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Newburgh, N.Y., Judge Strikes Down ‘Good-Cause’ Eviction Law

The law, which capped rent increases and laid out terms by which certain landlords could evict tenants, was enacted by the City Council last year in an attempt to enact eviction protections to prevent homelessness.

(TNS) — A judge has struck down Newburgh's local law prohibiting evictions under certain circumstances.

A group of landlords filed suit against Newburgh, N.Y., its city court, and the mayor for passing the law, known as 'good-cause eviction,' in February. The suit was filed within months after the city became the second in the state to pass such a measure. Albany was the first municipality in New York to pass such legislation, in July 2021.

Albany's law was also struck down over the summer after a group of landlords sued, though it was later reinstated while the city's appeal plays out. Landlords in the Newburgh and Albany lawsuits have been represented by Troy-based lawyer Benjamin Neidl of the law firm E.Stewart Jones Hacker Murphy.

The suit against Newburgh was filed by a number of landlords whose identities are obscured by LLCs, plus Michael Acevedo, a controversial landlord and president of the Orange County Landlord Association. The three LLCs named in the suit are HYH Newburgh, M&N Newburgh Development and 160 Grand Owners.

The decision signed by Orange County Supreme Court Justice Sandra B. Sciortino on Tuesday said the sections of Newburgh's law that set conditions by which landlords could evict a tenant and what constitutes "good cause" in those cases are in "direct conflict with state law and thereby preempted."

Neidl applauded the decision in a statement he sent to the Times Union on Wednesday:

"Over the years, the state Legislature has balanced the respective rights of tenants and landlords in the state statutes. ( Newburgh's law) was an irresponsible effort to upend that balance and nullify the landlords' state law rights inside the city of Newburgh. The court's decision today will restore that balance for the plaintiffs and other Newburgh residential landlords."

Newburgh's law capped rent increases at 5 percent and laid out terms by which certain landlords could evict tenants. Evictions could have still happened under certain circumstances, such as if renters violated a term of their lease or if they used the property to commit a crime.

An extensive housing study led by the Leviticus Fund in partnership with consultant Kevin Dwarka and Pace Land Use Law Center recommended Newburgh enact eviction protections to prevent homelessness, which is what the city claimed it was trying to do when it passed the law last year.

"Strengthening and expanding eviction prevention programs, including adopting a "just cause" eviction law was identified as an action item to reduce incidents of eviction leading to homelessness," the ordinance from the Oct. 25, 2021 City Council meeting read. "The primary purpose of this Article is to implement a policy recommendation of the City of Newburgh Housing Needs Assessment and Newburgh Housing Report intended to protect tenants from exorbitant and predatory rent increases that could result in a significant increase in homelessness in the city of Newburgh."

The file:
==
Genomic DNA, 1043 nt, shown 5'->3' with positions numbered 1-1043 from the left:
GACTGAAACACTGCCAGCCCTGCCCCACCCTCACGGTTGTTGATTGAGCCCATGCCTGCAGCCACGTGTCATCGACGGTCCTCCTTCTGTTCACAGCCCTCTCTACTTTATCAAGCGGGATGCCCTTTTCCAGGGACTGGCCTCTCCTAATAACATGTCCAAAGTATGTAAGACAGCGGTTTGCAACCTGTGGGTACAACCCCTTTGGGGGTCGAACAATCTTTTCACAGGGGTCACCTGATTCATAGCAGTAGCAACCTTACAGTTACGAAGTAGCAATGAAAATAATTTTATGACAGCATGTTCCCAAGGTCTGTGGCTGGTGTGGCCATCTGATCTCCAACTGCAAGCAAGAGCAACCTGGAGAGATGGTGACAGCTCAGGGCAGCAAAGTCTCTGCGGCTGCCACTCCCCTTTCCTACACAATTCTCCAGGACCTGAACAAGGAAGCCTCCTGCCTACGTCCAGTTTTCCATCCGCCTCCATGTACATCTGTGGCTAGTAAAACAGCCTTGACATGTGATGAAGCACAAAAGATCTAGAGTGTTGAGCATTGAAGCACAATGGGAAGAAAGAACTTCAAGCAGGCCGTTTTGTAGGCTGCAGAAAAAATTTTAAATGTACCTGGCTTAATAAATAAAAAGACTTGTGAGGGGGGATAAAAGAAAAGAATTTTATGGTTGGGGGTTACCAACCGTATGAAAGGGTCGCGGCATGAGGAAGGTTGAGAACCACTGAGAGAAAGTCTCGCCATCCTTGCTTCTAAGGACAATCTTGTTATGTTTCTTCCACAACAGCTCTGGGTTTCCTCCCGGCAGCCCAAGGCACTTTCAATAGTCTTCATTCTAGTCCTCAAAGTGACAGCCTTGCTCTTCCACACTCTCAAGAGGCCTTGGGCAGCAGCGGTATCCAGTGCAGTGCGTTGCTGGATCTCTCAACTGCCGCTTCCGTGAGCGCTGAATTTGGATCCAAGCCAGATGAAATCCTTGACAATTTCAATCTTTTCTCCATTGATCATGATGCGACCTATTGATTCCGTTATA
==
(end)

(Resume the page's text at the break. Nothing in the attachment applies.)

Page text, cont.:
Mike Neppl, the city of Newburgh chief of staff, said Wednesday: "We are disappointed with the decision and the City Council will review its options with its attorneys."

Right now, 70 percent of nearly 30,000 people living in Newburgh are renters. Census data from last year indicate there were nearly 7,000 tenant households in the city of roughly 30,000 people.

Activists and renters rallied outside Newburgh City Hall in September to drum up support for the city's good-cause law during the litigation. At that rally, Jason Mays, deputy director of the Hudson Valley Justice Center, said the center has opened 137 cases since May in Newburgh where it is offering free legal representation to low-income tenants facing eviction.

"We haven't even been able to assign attorneys to all the cases," he said at the rally, which was hosted by local activist nonprofit For the Many.

For the Many has been pushing for tenant protection laws on the state and local levels. Aside from its good-cause eviction advocacy in the state Legislature and locally in Newburgh, Kingston, Poughkeepsie, Beacon and other Hudson Valley municipalities, the group was part of the successful push for Kingston to opt into the state's Emergency Tenant Protection Act. Kingston's rent guidelines board established under that law enacted a 15 percent rent reduction for units under its jurisdiction. The rent reduction was temporarily blocked this month by a judge.

On Wednesday, For the Many denounced the decisions in the suits against Newburgh's good-cause law and the rent reduction measure in Kingston.

"Both lawsuits were brought by landlords seeking to continue inflicting unjust evictions and outrageous rent increases. If judges won't allow cities to protect their tenants, Governor Hochul and the state legislature must pass good-cause protections statewide," For the Many's Communications Lead Aaron Narraph Fernando said in a statement.

" The Hudson Valley is in a housing crisis. That's why cities like Kingston and Newburgh have enacted strong tenant protections, like rent stabilization and good cause. But in the last week and a half, judges have completely upended these laws, which were both passed with overwhelming support from their city councils and mayors. Their fight for tenant protections must now continue in the state legislature."

(c)2022 the Times Union (Albany, N.Y.) Distributed by Tribune Content Agency, LLC.
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